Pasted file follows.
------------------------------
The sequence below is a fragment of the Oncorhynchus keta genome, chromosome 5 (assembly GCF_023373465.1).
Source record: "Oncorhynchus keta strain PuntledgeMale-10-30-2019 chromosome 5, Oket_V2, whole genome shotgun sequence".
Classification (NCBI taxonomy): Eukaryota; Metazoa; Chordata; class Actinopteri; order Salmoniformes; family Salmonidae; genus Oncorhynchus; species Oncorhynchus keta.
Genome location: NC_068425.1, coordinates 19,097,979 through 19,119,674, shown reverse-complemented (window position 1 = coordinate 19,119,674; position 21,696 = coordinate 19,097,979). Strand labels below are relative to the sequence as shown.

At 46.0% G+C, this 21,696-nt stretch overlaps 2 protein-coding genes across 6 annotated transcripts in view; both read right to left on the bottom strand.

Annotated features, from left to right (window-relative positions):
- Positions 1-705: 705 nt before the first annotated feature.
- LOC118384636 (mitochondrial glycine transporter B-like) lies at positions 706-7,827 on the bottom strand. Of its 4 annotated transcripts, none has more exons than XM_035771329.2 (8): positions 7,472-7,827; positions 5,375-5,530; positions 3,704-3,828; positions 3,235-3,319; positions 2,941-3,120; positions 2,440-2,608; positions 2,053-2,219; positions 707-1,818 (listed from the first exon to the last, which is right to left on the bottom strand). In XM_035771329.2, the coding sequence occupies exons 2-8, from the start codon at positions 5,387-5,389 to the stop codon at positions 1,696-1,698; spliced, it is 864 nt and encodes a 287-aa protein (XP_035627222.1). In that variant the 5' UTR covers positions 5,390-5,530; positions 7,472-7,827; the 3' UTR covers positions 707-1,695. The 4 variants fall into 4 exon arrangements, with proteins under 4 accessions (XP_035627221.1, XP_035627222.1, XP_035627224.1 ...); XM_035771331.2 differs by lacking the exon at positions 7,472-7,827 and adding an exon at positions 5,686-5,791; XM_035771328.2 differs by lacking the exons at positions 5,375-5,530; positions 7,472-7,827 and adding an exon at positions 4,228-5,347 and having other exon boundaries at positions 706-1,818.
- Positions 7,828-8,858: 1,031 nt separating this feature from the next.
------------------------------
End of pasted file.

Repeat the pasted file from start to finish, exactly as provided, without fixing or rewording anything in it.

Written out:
The sequence below is a fragment of the Oncorhynchus keta genome, chromosome 5 (assembly GCF_023373465.1).
Source record: "Oncorhynchus keta strain PuntledgeMale-10-30-2019 chromosome 5, Oket_V2, whole genome shotgun sequence".
Classification (NCBI taxonomy): Eukaryota; Metazoa; Chordata; class Actinopteri; order Salmoniformes; family Salmonidae; genus Oncorhynchus; species Oncorhynchus keta.
Genome location: NC_068425.1, coordinates 19,097,979 through 19,119,674, shown reverse-complemented (window position 1 = coordinate 19,119,674; position 21,696 = coordinate 19,097,979). Strand labels below are relative to the sequence as shown.

At 46.0% G+C, this 21,696-nt stretch overlaps 2 protein-coding genes across 6 annotated transcripts in view; both read right to left on the bottom strand.

Annotated features, from left to right (window-relative positions):
- Positions 1-705: 705 nt before the first annotated feature.
- LOC118384636 (mitochondrial glycine transporter B-like) lies at positions 706-7,827 on the bottom strand. Of its 4 annotated transcripts, none has more exons than XM_035771329.2 (8): positions 7,472-7,827; positions 5,375-5,530; positions 3,704-3,828; positions 3,235-3,319; positions 2,941-3,120; positions 2,440-2,608; positions 2,053-2,219; positions 707-1,818 (listed from the first exon to the last, which is right to left on the bottom strand). In XM_035771329.2, the coding sequence occupies exons 2-8, from the start codon at positions 5,387-5,389 to the stop codon at positions 1,696-1,698; spliced, it is 864 nt and encodes a 287-aa protein (XP_035627222.1). In that variant the 5' UTR covers positions 5,390-5,530; positions 7,472-7,827; the 3' UTR covers positions 707-1,695. The 4 variants fall into 4 exon arrangements, with proteins under 4 accessions (XP_035627221.1, XP_035627222.1, XP_035627224.1 ...); XM_035771331.2 differs by lacking the exon at positions 7,472-7,827 and adding an exon at positions 5,686-5,791; XM_035771328.2 differs by lacking the exons at positions 5,375-5,530; positions 7,472-7,827 and adding an exon at positions 4,228-5,347 and having other exon boundaries at positions 706-1,818.
- Positions 7,828-8,858: 1,031 nt separating this feature from the next.